There was something quite striking about this idea in this year’s line-up, with Tel Aviv-based Addam Yekutieli’s collaboration piece with local Aberdonians in a project that Addam asked for those to “share their experiences of disillusionment and hope, and painted them onto huge banners.” Those banners, placed as an installation on an abandoned hospital in the center of town, speaks not only to the war in Gaza, but also a powerful message that speaks to a local conversation. The push and pull in these poetic verses felt both personal and international. Cairo’s Bahia Shehab’s mural in the center of the city was a a “graphic interpretation of Palestinian poet Mahmoud Darwish’s poem ‘You Are Forgotten As If You Never Existed,;” directly translating to “Bear witness that I am free and alive.” CBloxx’s brilliant mural brought forth imagery of the Picts, a vanished nation, chronicled by Vikings and Romans but not by themselves, as the artist notes. “The Picts communicate their own existence to us only through their carved stones which are intensely scattered across Aberdeenshire and the east. The last pagans in Scotland before religious conversion, displacement, and cultural erasure.”

There was also plenty of play this year. SHOE’s gigantic text mural read “Real graffiti writers do this illegally hanging from a rope in the dark.” Molly Hankinson, in perhaps the best demonstration of the ephemeral nature of the street art form, painted chalk with local youth, only to have the rain wash it away hours later. Fitting, and quite poetic. Wasted Rita’s interventions were the kind that made you stop in your tracks, therapeutic and truth-telling devices disguised as civic instructions. Case Maclaim, KMG, Mahn Kloix and Millo all gravitated to storytelling in their works as well, using bits of Scottish history and personal tales to best bring their own heritage to the granite city.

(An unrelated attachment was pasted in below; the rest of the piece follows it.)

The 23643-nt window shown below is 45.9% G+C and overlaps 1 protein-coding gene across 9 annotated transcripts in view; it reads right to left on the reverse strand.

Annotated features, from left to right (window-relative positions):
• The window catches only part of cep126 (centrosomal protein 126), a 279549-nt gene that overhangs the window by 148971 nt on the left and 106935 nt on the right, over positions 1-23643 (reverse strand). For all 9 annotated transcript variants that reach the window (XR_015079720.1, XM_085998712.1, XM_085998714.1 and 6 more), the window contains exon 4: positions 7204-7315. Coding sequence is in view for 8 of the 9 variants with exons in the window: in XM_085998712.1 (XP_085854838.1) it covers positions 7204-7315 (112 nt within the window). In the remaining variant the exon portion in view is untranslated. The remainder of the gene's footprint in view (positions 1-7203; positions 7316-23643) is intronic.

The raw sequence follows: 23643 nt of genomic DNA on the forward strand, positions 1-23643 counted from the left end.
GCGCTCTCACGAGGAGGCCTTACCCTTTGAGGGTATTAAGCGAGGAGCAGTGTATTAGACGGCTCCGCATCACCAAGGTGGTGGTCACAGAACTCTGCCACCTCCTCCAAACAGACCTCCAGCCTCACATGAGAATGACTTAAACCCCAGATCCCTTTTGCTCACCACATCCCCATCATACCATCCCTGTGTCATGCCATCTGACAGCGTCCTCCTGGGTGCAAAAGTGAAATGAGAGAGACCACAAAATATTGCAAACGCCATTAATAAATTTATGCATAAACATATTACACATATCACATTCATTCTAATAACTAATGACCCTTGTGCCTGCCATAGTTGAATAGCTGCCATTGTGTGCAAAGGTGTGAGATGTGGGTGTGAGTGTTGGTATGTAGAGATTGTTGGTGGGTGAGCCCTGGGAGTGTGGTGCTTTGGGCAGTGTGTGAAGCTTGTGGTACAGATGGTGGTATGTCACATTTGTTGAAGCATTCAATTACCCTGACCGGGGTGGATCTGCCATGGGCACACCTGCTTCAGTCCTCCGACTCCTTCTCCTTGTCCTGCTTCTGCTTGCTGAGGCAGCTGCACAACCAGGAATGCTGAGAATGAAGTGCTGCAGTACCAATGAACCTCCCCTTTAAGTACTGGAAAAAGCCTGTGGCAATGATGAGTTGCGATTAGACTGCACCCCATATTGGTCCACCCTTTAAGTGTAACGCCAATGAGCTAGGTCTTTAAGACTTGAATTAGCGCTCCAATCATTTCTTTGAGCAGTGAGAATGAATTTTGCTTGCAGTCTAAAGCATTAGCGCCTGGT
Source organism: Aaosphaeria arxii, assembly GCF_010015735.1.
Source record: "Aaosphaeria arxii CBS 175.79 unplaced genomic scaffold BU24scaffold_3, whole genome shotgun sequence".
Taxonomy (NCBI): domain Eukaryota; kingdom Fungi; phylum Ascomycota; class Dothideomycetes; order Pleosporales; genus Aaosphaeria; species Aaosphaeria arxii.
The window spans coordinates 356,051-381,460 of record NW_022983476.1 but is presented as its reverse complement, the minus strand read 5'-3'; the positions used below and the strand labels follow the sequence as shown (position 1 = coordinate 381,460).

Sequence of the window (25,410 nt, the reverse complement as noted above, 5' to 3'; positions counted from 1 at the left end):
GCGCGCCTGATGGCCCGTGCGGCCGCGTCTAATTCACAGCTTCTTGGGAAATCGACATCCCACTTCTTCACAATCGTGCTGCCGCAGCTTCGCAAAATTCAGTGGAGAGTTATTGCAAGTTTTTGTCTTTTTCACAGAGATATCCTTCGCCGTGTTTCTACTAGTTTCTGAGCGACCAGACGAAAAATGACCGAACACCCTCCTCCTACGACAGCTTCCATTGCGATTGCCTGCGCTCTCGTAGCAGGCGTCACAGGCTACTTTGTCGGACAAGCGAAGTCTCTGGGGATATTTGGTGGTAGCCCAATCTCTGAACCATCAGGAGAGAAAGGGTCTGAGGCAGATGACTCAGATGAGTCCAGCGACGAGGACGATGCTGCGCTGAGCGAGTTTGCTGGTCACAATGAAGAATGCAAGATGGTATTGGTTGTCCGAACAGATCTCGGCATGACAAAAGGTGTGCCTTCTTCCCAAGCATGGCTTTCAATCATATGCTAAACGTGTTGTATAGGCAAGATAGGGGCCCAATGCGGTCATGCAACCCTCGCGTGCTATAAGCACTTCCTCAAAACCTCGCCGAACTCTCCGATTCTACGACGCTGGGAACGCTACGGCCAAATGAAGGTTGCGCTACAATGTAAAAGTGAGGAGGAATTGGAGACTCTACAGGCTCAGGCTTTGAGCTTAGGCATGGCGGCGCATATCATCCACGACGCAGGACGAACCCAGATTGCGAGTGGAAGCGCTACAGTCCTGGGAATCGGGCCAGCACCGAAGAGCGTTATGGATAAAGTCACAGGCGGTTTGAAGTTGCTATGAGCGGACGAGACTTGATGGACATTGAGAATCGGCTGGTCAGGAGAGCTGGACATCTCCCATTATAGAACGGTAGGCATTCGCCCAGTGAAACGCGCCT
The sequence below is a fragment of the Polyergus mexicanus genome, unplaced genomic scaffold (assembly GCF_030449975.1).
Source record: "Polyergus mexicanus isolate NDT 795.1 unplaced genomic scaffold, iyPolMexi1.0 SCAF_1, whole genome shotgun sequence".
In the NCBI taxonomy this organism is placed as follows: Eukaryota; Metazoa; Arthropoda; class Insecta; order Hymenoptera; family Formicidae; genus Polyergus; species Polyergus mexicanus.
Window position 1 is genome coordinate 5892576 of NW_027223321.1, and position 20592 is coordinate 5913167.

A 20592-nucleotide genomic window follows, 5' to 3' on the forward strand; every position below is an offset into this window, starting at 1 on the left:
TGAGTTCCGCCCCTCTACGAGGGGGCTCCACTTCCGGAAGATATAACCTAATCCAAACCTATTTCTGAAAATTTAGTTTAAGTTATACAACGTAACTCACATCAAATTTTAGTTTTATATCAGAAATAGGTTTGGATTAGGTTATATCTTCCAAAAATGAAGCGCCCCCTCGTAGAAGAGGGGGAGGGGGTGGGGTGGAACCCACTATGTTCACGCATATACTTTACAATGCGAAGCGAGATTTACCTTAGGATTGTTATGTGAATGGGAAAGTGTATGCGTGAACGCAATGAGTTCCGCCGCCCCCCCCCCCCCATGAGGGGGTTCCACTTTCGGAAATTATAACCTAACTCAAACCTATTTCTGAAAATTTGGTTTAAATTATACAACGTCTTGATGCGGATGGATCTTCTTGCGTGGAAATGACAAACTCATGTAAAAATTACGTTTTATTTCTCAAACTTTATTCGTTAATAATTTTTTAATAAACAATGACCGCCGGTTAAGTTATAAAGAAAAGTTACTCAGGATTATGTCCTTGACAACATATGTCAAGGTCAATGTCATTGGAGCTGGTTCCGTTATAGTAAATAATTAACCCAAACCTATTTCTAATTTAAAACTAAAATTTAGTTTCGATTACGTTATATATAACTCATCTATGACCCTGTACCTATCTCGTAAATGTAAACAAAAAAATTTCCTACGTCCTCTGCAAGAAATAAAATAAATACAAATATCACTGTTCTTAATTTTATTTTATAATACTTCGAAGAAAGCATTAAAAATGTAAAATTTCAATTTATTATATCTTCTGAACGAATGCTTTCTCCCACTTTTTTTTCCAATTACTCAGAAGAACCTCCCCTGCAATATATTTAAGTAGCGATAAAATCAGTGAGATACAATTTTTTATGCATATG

Of course Hera, one of the pillars of the street art pantheon, returned once again to Aberdeen after her beloved mural painted in 2017 was destroyed as part of a city infrastructure change for a massive mural that felt like a homecoming. The work references Scotland’s national animal, the unicorn, with text that reads “I am the keeper of magic… but I’m happy to share.”

⁠So Dufrêne. Why did I start here? Because it’s about how we feel and hear a city, how available we are for that city to change, how vulnerable and strong we have to be to have the city and it’s heritage both mirrored back to us, researched deeply, but also given new ideas as to how they can open their doors to new stories to emerge. Cities are alive, and they do speak. We have for so long tried to understand what public spaces are made for, how they should function, and what they say about our heritage. What monuments do we cherish, do we keep, do we build? Nuart, through the lens of street art, is just trying to get us to look at the places we live, understand how they function, and how we can learn from others how to best exist in them. —Evan Pricco

All photography by Brian Tallman, Conor Gault, Gwyndolin Temple and Clarke Joss